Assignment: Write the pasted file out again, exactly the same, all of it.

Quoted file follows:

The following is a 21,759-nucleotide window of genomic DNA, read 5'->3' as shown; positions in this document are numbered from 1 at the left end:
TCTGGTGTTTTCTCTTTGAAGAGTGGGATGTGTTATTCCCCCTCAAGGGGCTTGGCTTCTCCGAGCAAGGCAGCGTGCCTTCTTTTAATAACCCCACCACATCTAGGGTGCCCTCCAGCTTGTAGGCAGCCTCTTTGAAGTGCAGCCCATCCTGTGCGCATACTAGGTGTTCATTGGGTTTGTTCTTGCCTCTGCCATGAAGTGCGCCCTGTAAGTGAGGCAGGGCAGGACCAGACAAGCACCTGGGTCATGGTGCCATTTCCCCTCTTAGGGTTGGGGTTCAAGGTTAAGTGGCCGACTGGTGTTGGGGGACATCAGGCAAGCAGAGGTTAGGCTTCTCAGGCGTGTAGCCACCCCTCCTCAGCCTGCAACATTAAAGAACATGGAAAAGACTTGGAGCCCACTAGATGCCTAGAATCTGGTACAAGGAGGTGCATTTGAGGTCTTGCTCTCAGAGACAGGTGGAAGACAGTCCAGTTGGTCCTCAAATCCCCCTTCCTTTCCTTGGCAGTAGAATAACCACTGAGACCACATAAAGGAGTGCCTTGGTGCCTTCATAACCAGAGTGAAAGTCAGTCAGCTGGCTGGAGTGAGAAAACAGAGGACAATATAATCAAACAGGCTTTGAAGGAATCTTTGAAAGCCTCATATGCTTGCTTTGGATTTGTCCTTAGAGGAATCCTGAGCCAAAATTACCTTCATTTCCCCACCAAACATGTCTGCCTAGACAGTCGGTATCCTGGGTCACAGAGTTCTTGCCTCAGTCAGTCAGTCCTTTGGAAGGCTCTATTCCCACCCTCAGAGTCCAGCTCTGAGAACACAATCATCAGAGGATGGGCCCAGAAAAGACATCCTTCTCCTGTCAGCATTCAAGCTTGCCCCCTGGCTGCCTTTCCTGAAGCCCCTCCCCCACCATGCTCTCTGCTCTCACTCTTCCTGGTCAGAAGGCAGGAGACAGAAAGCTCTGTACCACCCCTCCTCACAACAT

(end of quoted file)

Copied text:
The following is a 21,759-nucleotide window of genomic DNA, read 5'->3' as shown; positions in this document are numbered from 1 at the left end:
TCTGGTGTTTTCTCTTTGAAGAGTGGGATGTGTTATTCCCCCTCAAGGGGCTTGGCTTCTCCGAGCAAGGCAGCGTGCCTTCTTTTAATAACCCCACCACATCTAGGGTGCCCTCCAGCTTGTAGGCAGCCTCTTTGAAGTGCAGCCCATCCTGTGCGCATACTAGGTGTTCATTGGGTTTGTTCTTGCCTCTGCCATGAAGTGCGCCCTGTAAGTGAGGCAGGGCAGGACCAGACAAGCACCTGGGTCATGGTGCCATTTCCCCTCTTAGGGTTGGGGTTCAAGGTTAAGTGGCCGACTGGTGTTGGGGGACATCAGGCAAGCAGAGGTTAGGCTTCTCAGGCGTGTAGCCACCCCTCCTCAGCCTGCAACATTAAAGAACATGGAAAAGACTTGGAGCCCACTAGATGCCTAGAATCTGGTACAAGGAGGTGCATTTGAGGTCTTGCTCTCAGAGACAGGTGGAAGACAGTCCAGTTGGTCCTCAAATCCCCCTTCCTTTCCTTGGCAGTAGAATAACCACTGAGACCACATAAAGGAGTGCCTTGGTGCCTTCATAACCAGAGTGAAAGTCAGTCAGCTGGCTGGAGTGAGAAAACAGAGGACAATATAATCAAACAGGCTTTGAAGGAATCTTTGAAAGCCTCATATGCTTGCTTTGGATTTGTCCTTAGAGGAATCCTGAGCCAAAATTACCTTCATTTCCCCACCAAACATGTCTGCCTAGACAGTCGGTATCCTGGGTCACAGAGTTCTTGCCTCAGTCAGTCAGTCCTTTGGAAGGCTCTATTCCCACCCTCAGAGTCCAGCTCTGAGAACACAATCATCAGAGGATGGGCCCAGAAAAGACATCCTTCTCCTGTCAGCATTCAAGCTTGCCCCCTGGCTGCCTTTCCTGAAGCCCCTCCCCCACCATGCTCTCTGCTCTCACTCTTCCTGGTCAGAAGGCAGGAGACAGAAAGCTCTGTACCACCCCTCCTCACAACAT